Do it for the money. If you still think you know better than some of the brightest scientific and economic minds in the world, and the overwhelming majority of researchers who have spent more time on the climate change issue than anyone else, then at least save yourself and your clients some coin.
Others will do it because, well, it is the right thing to do – we created the problem and passing it on to our children without making a sincere effort is pretty callous and irresponsible. But if you can’t identify with that and consider yourself more knowledgeable, then at least harden up like the pioneers, stop being a lazy sod and think of the bottom line because being more environmentally friendly, including in your network, can significantly cut costs.
Of course, if everybody took a greener networking path it would help us overcome the tired arguments associated with the business versus environment dichotomy, but arguably more important for the channel – and businesses in general – is the win-win situation it could engender: Having a greener network is a convincing business case and better for the environment.
“The driving forces behind new centralised and consolidated network architectures was not originally about being green, but about better efficiencies, better security and improved manageability,” IDC market analyst network technologies, Jamie Jin, said. “Now that green is the flavour of the day, it’s another good reason for CIOs to invest in their network.”
After doing the return on investment (ROI) math for a greener network, many corporations are realising what a low hanging and potentially juicy fruit green IT really is.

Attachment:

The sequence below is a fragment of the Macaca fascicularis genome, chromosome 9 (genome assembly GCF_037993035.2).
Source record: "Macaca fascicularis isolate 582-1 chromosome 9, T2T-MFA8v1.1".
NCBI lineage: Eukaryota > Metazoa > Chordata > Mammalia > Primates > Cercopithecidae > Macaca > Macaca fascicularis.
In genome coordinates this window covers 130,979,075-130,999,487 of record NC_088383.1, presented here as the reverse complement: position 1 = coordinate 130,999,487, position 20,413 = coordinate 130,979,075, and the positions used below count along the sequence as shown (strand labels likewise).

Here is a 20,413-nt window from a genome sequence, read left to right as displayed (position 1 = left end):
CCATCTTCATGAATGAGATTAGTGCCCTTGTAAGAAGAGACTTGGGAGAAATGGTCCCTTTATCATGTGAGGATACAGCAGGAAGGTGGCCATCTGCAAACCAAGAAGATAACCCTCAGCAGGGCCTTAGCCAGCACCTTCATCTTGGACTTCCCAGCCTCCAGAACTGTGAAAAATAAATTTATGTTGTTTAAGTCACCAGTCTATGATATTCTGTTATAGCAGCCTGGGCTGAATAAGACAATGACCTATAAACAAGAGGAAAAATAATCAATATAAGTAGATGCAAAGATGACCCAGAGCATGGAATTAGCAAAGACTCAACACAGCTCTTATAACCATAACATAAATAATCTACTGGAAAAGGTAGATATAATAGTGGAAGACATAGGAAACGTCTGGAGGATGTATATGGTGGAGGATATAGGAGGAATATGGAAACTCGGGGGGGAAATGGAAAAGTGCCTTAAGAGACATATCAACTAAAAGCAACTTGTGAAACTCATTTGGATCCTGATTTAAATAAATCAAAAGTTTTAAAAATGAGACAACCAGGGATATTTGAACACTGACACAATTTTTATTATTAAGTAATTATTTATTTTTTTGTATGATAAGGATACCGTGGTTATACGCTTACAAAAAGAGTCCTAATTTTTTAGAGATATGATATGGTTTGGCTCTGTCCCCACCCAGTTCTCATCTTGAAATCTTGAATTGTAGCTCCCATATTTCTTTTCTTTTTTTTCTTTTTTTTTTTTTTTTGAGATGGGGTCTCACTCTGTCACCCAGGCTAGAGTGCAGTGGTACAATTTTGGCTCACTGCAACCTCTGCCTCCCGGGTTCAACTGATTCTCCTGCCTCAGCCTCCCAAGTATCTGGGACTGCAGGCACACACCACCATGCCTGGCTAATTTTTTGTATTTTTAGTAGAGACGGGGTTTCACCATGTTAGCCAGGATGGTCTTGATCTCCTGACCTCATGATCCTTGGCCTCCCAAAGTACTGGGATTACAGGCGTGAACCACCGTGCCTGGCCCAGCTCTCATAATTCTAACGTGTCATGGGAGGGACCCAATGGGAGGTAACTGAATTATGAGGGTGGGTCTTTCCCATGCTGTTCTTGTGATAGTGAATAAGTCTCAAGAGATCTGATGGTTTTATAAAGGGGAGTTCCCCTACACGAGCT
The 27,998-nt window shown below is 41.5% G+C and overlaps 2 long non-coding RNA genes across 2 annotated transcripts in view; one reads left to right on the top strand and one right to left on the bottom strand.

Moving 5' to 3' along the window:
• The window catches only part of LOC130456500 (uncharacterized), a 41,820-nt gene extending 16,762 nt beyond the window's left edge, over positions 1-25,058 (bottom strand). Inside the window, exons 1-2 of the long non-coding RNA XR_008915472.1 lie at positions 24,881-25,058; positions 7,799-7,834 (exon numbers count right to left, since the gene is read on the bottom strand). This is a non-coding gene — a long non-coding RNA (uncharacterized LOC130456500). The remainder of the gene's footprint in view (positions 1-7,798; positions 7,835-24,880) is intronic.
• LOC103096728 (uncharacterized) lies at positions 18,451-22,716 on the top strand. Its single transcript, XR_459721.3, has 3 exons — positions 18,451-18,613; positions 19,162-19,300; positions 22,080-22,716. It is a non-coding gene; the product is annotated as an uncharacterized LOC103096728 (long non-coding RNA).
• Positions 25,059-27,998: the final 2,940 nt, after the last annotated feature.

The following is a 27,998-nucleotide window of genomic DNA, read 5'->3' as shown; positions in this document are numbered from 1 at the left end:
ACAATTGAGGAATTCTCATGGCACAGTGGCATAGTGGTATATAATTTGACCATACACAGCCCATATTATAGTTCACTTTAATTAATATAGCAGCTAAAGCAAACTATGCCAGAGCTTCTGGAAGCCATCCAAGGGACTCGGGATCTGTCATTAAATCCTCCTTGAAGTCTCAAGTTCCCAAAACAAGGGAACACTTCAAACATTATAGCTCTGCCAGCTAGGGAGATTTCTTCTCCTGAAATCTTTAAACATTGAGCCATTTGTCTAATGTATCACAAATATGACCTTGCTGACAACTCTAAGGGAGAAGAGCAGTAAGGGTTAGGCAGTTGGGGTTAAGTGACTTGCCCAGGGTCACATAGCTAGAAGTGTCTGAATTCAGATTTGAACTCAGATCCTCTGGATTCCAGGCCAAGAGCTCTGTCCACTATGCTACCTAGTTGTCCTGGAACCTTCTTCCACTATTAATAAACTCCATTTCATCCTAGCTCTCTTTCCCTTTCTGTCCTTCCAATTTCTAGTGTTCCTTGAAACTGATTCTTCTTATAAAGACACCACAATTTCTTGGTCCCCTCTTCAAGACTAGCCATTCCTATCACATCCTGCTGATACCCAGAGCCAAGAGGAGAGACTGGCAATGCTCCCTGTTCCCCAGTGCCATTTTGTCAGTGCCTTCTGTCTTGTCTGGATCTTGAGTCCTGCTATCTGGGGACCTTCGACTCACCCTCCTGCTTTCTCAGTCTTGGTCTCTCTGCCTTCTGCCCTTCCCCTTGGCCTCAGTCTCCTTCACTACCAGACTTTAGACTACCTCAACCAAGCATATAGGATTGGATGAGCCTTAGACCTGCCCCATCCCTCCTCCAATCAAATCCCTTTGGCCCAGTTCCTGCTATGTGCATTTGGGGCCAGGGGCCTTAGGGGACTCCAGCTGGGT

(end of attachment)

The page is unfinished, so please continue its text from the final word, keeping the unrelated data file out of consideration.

“I wouldn’t say it’s the single most important thing out there but I do see green as one of the areas a lot of vendors are focusing on to show some value to the end-user and savings in terms of return on investment,” 3Com enterprise product marketing manager Asia-Pacific, Andrew Hindmarch, said.
But the trend is not limited to a vendor push and many organisations are forging ahead with progressive green policies. For example, Juniper systems engineering manager A/NZ enterprise, Matthew Miller, claimed one of his customers has a policy that when they want to introduce a new networking component they have to make a business case for removing two; two green steps forward for one financial step back so to speak.
“That’s the philosophy of a lot of our customers at the moment and that really does push down the virtualisation path as well,” he said. “How can we minimise on the real estate of these network elements and capitalise on what we are going to move forward with.
“The more networking elements you have the bigger the environmental cost is; you need more air conditioning, you need more DC power, there are a lot of ramifi cations about putting more elements nto the network, especially into datacentres.”